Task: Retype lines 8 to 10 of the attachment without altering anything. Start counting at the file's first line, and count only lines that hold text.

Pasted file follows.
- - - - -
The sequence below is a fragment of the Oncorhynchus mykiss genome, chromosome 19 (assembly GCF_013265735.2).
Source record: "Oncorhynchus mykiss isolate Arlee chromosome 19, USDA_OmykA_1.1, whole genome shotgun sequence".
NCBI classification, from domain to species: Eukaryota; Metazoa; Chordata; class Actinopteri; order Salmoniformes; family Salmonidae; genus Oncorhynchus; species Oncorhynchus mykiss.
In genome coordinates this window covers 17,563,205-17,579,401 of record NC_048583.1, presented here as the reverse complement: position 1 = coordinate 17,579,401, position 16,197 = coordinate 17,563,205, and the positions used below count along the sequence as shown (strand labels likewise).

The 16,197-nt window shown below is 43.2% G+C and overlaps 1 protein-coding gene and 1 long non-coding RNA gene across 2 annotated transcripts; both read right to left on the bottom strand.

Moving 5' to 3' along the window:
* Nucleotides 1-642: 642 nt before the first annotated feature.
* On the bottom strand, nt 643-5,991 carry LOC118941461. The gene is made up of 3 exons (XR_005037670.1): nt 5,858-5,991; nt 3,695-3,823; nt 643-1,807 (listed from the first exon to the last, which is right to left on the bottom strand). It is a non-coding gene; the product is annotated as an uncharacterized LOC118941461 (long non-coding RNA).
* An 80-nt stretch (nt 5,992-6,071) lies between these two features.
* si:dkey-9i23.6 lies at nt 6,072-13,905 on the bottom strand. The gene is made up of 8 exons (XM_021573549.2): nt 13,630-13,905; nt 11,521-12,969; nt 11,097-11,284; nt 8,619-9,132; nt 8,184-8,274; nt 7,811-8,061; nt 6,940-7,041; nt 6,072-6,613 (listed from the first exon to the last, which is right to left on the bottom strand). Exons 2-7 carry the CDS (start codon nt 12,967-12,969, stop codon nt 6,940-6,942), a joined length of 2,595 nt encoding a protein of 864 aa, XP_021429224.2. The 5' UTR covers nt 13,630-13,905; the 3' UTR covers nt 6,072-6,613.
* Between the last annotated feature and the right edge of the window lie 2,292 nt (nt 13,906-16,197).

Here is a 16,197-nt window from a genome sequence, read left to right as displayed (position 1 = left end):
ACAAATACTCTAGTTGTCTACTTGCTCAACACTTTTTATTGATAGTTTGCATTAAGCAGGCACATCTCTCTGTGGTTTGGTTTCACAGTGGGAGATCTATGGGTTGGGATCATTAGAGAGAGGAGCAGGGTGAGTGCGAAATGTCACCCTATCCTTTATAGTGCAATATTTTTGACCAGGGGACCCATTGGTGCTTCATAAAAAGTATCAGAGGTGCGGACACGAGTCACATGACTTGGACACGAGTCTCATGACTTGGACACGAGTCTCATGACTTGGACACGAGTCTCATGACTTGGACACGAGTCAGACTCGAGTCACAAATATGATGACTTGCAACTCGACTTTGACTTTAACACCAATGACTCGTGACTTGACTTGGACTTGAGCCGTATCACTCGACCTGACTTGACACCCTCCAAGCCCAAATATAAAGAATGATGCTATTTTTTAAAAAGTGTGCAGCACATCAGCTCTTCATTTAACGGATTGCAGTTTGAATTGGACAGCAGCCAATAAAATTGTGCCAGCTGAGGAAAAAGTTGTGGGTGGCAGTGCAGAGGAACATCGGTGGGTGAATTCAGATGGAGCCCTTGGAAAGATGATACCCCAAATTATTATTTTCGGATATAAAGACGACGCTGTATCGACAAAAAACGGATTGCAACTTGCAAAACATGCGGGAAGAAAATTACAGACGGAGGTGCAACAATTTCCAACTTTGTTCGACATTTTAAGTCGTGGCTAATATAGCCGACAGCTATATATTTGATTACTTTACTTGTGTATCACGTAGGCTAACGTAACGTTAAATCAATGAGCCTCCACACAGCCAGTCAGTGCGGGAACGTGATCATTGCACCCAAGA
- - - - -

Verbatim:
* On the bottom strand, nt 643-5,991 carry LOC118941461. The gene is made up of 3 exons (XR_005037670.1): nt 5,858-5,991; nt 3,695-3,823; nt 643-1,807 (listed from the first exon to the last, which is right to left on the bottom strand). It is a non-coding gene; the product is annotated as an uncharacterized LOC118941461 (long non-coding RNA).
* An 80-nt stretch (nt 5,992-6,071) lies between these two features.
* si:dkey-9i23.6 lies at nt 6,072-13,905 on the bottom strand. The gene is made up of 8 exons (XM_021573549.2): nt 13,630-13,905; nt 11,521-12,969; nt 11,097-11,284; nt 8,619-9,132; nt 8,184-8,274; nt 7,811-8,061; nt 6,940-7,041; nt 6,072-6,613 (listed from the first exon to the last, which is right to left on the bottom strand). Exons 2-7 carry the CDS (start codon nt 12,967-12,969, stop codon nt 6,940-6,942), a joined length of 2,595 nt encoding a protein of 864 aa, XP_021429224.2. The 5' UTR covers nt 13,630-13,905; the 3' UTR covers nt 6,072-6,613.